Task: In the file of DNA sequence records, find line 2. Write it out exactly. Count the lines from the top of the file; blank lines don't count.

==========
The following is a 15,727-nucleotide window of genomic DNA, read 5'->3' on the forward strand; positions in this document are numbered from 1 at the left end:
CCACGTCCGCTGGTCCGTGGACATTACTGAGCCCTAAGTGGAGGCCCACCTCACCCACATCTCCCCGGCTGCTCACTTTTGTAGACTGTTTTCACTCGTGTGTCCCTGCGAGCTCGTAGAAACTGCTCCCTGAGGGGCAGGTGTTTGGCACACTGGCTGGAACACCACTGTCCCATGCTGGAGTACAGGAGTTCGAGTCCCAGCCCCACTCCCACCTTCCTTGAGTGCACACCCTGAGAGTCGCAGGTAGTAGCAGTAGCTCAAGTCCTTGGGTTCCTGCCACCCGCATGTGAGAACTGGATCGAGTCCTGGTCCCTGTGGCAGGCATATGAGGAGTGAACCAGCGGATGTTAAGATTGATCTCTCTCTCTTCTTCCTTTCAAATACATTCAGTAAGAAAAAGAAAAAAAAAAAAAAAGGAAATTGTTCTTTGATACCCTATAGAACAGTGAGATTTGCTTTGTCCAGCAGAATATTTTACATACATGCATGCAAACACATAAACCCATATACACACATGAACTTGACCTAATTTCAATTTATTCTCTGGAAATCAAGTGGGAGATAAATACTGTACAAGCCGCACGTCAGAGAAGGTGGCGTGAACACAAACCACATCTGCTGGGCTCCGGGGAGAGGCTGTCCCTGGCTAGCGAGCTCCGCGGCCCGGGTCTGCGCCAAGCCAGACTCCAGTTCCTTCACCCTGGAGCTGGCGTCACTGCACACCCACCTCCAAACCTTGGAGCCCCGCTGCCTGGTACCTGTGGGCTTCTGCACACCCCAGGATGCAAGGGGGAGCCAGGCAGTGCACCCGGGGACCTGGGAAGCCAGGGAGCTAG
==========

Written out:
CCACGTCCGCTGGTCCGTGGACATTACTGAGCCCTAAGTGGAGGCCCACCTCACCCACATCTCCCCGGCTGCTCACTTTTGTAGACTGTTTTCACTCGTGTGTCCCTGCGAGCTCGTAGAAACTGCTCCCTGAGGGGCAGGTGTTTGGCACACTGGCTGGAACACCACTGTCCCATGCTGGAGTACAGGAGTTCGAGTCCCAGCCCCACTCCCACCTTCCTTGAGTGCACACCCTGAGAGTCGCAGGTAGTAGCAGTAGCTCAAGTCCTTGGGTTCCTGCCACCCGCATGTGAGAACTGGATCGAGTCCTGGTCCCTGTGGCAGGCATATGAGGAGTGAACCAGCGGATGTTAAGATTGATCTCTCTCTCTTCTTCCTTTCAAATACATTCAGTAAGAAAAAGAAAAAAAAAAAAAAAGGAAATTGTTCTTTGATACCCTATAGAACAGTGAGATTTGCTTTGTCCAGCAGAATATTTTACATACATGCATGCAAACACATAAACCCATATACACACATGAACTTGACCTAATTTCAATTTATTCTCTGGAAATCAAGTGGGAGATAAATACTGTACAAGCCGCACGTCAGAGAAGGTGGCGTGAACACAAACCACATCTGCTGGGCTCCGGGGAGAGGCTGTCCCTGGCTAGCGAGCTCCGCGGCCCGGGTCTGCGCCAAGCCAGACTCCAGTTCCTTCACCCTGGAGCTGGCGTCACTGCACACCCACCTCCAAACCTTGGAGCCCCGCTGCCTGGTACCTGTGGGCTTCTGCACACCCCAGGATGCAAGGGGGAGCCAGGCAGTGCACCCGGGGACCTGGGAAGCCAGGGAGCTAG